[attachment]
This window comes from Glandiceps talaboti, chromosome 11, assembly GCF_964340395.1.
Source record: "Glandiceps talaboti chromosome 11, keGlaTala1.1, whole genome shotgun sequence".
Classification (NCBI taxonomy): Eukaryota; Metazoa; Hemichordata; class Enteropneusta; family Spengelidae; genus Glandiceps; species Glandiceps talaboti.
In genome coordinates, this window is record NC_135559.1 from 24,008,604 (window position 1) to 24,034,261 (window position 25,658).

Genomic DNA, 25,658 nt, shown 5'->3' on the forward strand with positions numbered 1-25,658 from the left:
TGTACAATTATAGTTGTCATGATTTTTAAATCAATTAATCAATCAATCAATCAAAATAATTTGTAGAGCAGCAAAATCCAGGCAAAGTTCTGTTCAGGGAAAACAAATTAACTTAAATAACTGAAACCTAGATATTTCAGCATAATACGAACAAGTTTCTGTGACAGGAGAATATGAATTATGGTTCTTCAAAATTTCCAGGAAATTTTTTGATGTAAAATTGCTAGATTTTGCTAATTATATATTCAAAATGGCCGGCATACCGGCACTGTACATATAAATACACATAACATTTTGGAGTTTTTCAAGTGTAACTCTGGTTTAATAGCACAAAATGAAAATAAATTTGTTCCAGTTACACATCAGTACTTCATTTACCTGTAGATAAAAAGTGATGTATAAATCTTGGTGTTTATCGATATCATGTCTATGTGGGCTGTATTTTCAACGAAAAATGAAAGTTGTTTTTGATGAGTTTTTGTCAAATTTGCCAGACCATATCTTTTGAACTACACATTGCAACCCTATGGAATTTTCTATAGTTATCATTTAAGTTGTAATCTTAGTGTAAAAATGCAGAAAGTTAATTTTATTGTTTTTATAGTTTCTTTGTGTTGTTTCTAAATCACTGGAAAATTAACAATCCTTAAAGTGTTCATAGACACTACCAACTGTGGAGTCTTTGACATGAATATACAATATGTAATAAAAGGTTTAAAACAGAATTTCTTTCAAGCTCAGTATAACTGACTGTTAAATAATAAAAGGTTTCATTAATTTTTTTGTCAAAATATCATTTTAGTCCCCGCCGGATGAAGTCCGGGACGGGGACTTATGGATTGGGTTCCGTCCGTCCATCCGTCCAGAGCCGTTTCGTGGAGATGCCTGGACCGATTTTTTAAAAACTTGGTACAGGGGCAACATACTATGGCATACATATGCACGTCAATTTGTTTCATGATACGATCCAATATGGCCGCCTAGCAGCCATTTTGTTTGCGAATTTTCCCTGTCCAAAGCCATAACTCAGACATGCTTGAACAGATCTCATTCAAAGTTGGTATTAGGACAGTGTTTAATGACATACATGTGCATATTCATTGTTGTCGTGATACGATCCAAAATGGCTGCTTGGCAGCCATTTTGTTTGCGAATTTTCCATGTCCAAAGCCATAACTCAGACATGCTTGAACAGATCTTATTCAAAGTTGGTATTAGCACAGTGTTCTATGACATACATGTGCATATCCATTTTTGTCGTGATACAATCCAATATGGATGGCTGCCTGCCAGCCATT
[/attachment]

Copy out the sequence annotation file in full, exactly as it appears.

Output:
This window comes from Glandiceps talaboti, chromosome 11, assembly GCF_964340395.1.
Source record: "Glandiceps talaboti chromosome 11, keGlaTala1.1, whole genome shotgun sequence".
Classification (NCBI taxonomy): Eukaryota; Metazoa; Hemichordata; class Enteropneusta; family Spengelidae; genus Glandiceps; species Glandiceps talaboti.
In genome coordinates, this window is record NC_135559.1 from 24,008,604 (window position 1) to 24,034,261 (window position 25,658).

Genomic DNA, 25,658 nt, shown 5'->3' on the forward strand with positions numbered 1-25,658 from the left:
TGTACAATTATAGTTGTCATGATTTTTAAATCAATTAATCAATCAATCAATCAAAATAATTTGTAGAGCAGCAAAATCCAGGCAAAGTTCTGTTCAGGGAAAACAAATTAACTTAAATAACTGAAACCTAGATATTTCAGCATAATACGAACAAGTTTCTGTGACAGGAGAATATGAATTATGGTTCTTCAAAATTTCCAGGAAATTTTTTGATGTAAAATTGCTAGATTTTGCTAATTATATATTCAAAATGGCCGGCATACCGGCACTGTACATATAAATACACATAACATTTTGGAGTTTTTCAAGTGTAACTCTGGTTTAATAGCACAAAATGAAAATAAATTTGTTCCAGTTACACATCAGTACTTCATTTACCTGTAGATAAAAAGTGATGTATAAATCTTGGTGTTTATCGATATCATGTCTATGTGGGCTGTATTTTCAACGAAAAATGAAAGTTGTTTTTGATGAGTTTTTGTCAAATTTGCCAGACCATATCTTTTGAACTACACATTGCAACCCTATGGAATTTTCTATAGTTATCATTTAAGTTGTAATCTTAGTGTAAAAATGCAGAAAGTTAATTTTATTGTTTTTATAGTTTCTTTGTGTTGTTTCTAAATCACTGGAAAATTAACAATCCTTAAAGTGTTCATAGACACTACCAACTGTGGAGTCTTTGACATGAATATACAATATGTAATAAAAGGTTTAAAACAGAATTTCTTTCAAGCTCAGTATAACTGACTGTTAAATAATAAAAGGTTTCATTAATTTTTTTGTCAAAATATCATTTTAGTCCCCGCCGGATGAAGTCCGGGACGGGGACTTATGGATTGGGTTCCGTCCGTCCATCCGTCCAGAGCCGTTTCGTGGAGATGCCTGGACCGATTTTTTAAAAACTTGGTACAGGGGCAACATACTATGGCATACATATGCACGTCAATTTGTTTCATGATACGATCCAATATGGCCGCCTAGCAGCCATTTTGTTTGCGAATTTTCCCTGTCCAAAGCCATAACTCAGACATGCTTGAACAGATCTCATTCAAAGTTGGTATTAGGACAGTGTTTAATGACATACATGTGCATATTCATTGTTGTCGTGATACGATCCAAAATGGCTGCTTGGCAGCCATTTTGTTTGCGAATTTTCCATGTCCAAAGCCATAACTCAGACATGCTTGAACAGATCTTATTCAAAGTTGGTATTAGCACAGTGTTCTATGACATACATGTGCATATCCATTTTTGTCGTGATACAATCCAATATGGATGGCTGCCTGCCAGCCATT